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pone.0139163.g001: Schematic representation of mammalian, D. melanogaster and fungal STRIPAK complex and STRIPAK-like complexes (A) and structure of the Hippo network in animals and the MEN/SIN as well as the RAM/MOR signaling pathway in fungi (B).(A) Core components of the STRIPAK and STRIPAK-like complex (striatin, Mob3, catalytic and scaffold subunit of the phosphatase PP2A, and STRIP proteins and the respective homologs) are depicted in green, putative homologs of the cortactin-binding protein CTTNBP2 are shown in red, putative homologs of SLMAP in light blue and putative SIKE/FGFR1OP2 in dark blue. STRIPAK GCKs and the associated CCM3 protein are indicated in violet. The arrangements of the subunits in the respective are deduced from [15, 20, 27–34]. (B) Components of the Hippo pathway in D. melanogaster and mammals are indicated in orange and green, respectively. Homologous components of the S. cerevisiae (Sc) MEN and RAM network and the corresponding S. pombe (Sp) SIN and MOR network are shown in the left and right boxes. Components from the filamentous fungus N. crassa (Nc) are shown in red according to [35]. The figure was modified from [23].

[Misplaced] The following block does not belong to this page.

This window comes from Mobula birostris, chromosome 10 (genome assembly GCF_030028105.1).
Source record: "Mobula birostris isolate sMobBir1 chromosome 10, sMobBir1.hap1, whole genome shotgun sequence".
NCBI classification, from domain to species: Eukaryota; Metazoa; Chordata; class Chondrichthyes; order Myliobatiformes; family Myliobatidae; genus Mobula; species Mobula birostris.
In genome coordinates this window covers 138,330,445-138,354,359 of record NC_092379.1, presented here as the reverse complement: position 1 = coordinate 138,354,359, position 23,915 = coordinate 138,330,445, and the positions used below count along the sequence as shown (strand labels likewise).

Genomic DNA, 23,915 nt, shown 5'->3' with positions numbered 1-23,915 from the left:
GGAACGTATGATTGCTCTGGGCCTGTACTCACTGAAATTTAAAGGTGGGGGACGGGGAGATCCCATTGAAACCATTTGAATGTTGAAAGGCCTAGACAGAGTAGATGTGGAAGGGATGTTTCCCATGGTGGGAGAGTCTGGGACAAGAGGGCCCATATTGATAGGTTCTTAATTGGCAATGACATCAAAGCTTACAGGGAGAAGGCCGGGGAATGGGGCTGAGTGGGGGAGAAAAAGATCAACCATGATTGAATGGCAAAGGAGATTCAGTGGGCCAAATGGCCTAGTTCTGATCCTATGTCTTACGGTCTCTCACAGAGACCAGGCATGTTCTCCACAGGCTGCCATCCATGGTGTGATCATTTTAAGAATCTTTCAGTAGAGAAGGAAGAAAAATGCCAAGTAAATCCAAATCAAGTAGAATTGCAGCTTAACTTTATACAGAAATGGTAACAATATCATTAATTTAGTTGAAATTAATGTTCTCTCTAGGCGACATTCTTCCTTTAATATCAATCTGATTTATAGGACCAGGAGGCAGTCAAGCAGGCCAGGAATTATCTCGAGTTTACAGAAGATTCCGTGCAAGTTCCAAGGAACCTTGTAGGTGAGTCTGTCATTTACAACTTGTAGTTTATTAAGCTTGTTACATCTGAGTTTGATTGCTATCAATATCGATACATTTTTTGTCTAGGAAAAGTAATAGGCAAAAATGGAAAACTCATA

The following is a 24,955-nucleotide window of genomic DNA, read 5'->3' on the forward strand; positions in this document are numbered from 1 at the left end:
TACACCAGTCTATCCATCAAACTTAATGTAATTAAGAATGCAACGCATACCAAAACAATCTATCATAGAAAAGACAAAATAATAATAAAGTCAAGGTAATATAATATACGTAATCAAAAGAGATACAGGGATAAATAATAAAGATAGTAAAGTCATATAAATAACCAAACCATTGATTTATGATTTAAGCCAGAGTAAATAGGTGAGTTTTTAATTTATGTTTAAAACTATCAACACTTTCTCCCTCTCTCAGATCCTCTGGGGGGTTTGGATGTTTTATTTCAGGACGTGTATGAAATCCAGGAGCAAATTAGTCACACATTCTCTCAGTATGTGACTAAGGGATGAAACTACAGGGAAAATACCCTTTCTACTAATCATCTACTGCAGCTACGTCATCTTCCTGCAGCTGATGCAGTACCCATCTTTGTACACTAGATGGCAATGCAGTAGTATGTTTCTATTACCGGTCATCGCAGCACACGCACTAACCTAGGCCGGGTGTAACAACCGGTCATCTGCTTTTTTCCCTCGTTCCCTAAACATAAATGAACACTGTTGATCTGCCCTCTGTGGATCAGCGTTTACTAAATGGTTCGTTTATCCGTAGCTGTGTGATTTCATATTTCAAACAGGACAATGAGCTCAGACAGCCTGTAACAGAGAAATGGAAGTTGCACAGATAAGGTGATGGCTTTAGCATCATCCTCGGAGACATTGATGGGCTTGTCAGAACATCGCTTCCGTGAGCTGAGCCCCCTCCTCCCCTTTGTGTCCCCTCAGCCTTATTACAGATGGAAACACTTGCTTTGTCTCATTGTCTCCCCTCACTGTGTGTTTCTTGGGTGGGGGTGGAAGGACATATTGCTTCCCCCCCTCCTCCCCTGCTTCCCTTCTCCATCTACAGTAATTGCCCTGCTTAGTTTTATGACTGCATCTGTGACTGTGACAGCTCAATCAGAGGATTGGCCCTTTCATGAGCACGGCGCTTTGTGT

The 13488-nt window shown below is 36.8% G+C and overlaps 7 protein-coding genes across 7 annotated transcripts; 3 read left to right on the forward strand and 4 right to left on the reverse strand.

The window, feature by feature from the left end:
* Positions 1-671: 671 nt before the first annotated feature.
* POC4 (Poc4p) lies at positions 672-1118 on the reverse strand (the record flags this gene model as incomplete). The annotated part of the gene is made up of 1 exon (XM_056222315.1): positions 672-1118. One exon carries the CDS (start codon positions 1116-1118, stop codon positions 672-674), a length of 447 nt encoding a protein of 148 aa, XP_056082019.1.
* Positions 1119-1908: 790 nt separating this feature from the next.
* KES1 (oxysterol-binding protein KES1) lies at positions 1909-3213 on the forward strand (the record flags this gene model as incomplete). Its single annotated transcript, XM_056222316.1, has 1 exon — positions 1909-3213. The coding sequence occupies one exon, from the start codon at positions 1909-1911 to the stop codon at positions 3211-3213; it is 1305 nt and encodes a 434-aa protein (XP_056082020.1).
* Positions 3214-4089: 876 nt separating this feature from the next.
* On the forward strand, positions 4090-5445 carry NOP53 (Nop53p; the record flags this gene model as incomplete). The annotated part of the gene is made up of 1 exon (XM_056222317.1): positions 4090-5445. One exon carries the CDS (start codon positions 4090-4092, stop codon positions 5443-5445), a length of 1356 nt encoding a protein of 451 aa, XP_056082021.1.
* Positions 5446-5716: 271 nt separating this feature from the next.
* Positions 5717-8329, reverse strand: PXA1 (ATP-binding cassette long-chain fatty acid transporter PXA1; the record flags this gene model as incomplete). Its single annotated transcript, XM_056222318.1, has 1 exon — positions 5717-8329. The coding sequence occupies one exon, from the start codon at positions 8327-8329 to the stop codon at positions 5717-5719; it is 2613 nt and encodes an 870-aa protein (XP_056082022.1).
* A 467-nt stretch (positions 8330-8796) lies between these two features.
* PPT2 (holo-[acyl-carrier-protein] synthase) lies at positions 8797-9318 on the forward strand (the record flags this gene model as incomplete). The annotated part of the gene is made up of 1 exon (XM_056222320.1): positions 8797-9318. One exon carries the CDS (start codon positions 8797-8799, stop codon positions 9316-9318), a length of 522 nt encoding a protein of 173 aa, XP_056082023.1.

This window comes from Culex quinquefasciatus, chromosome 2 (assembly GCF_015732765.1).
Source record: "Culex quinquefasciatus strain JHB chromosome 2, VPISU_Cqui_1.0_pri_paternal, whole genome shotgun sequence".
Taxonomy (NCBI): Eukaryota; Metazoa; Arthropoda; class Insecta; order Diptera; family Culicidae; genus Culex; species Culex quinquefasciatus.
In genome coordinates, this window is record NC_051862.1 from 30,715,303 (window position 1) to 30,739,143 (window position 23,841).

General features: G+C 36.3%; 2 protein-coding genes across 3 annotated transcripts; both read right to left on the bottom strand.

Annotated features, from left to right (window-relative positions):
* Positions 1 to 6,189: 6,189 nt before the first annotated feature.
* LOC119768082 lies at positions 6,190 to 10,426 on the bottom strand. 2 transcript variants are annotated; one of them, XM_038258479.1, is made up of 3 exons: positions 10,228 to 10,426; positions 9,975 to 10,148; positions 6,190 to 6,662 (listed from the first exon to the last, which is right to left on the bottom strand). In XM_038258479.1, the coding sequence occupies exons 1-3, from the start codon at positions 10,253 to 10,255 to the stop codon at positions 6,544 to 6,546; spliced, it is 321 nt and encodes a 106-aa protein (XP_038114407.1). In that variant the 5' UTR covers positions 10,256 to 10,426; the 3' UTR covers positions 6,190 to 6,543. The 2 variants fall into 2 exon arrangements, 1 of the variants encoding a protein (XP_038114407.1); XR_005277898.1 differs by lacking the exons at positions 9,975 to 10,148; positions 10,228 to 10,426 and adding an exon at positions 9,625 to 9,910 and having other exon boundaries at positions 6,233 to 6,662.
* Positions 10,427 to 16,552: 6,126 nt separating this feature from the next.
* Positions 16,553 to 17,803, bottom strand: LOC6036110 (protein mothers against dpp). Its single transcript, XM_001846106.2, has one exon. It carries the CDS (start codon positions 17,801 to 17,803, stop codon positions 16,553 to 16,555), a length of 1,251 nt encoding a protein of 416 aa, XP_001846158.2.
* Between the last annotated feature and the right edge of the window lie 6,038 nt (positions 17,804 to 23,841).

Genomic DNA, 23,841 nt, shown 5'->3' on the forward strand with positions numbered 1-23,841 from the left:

Mentions: One of these pro genes, namely pro11, encodes a homolog of the mammalian striatin protein family [8]. Mammalian striatins are multidomain proteins possessing a caveolin-binding domain, a coiled-coil domain, a calmodulin binding domain at the N-terminus and a C-terminal WD40 repeat region. They were initially identified as a novel group of phosphatase PP2A regulatory B”‘ subunits with roles in both signaling and trafficking [14]. Moreover, striatins serve as scaffolding units in the striatin-interacting phosphatase and kinase (STRIPAK) complex [15] (Fig 1A). In mammals, this recently identified protein complex consists of striatin as scaffold, the putative kinase activator monopolar spindle-one-binder 3 (MOB3), serine/threonine-phosphatase PP2A subunits A and C, cerebral cavernous malformation 3 (CCM3) protein, the striatin-interacting protein (STRIP)1 and STRIP2 and the germinal center kinases (GCK) MST4, STK24, STK25 and MINK1 [15–19]. STRIPAK sub-complexes and STRIPAK-like complexes have since been identified in other organisms. In mammals, the STRIPAK sub-complex mutually exclusively interacts with the sarcolemmal membrane-associated protein (SLMAP), the related coiled-coil proteins suppressor of IKKepsilon (SIKE) and fibroblast growth factor receptor oncogene partner 2 (FGFR1OP2) or the cortactin-binding protein CTTNBP2 [15] (Fig 1A). In Drosophila melanogaster and mammals proteomic approaches identified the STRIPAK-like as a negative regulator of the Hippo signaling [20, 21]. The Hippo pathways consists of a kinase cascade that regulates tissue and organ size in metazoans [22] (Fig 1B). Core components of this pathways are highly conserved in the yeasts Saccharomyces cerevisiae and Schizosaccharomyces pombe as well as in filamentous fungi [23, 24]. In S. cerevisiae and fission yeast, one pathway is involved in coupling the cell cycle and cell septation and is termed the MEN (mitotic exit network) and SIN (septation initiation network), respectively [23, 25]. The second kinase pathway, which regulates morphology and polar growth is termed RAM (regulation of Ace2 and morphogenesis) in S. cerevisiae and MOR (morphogenesis of Orb6) in S. pombe [23, 26] (Fig 1B).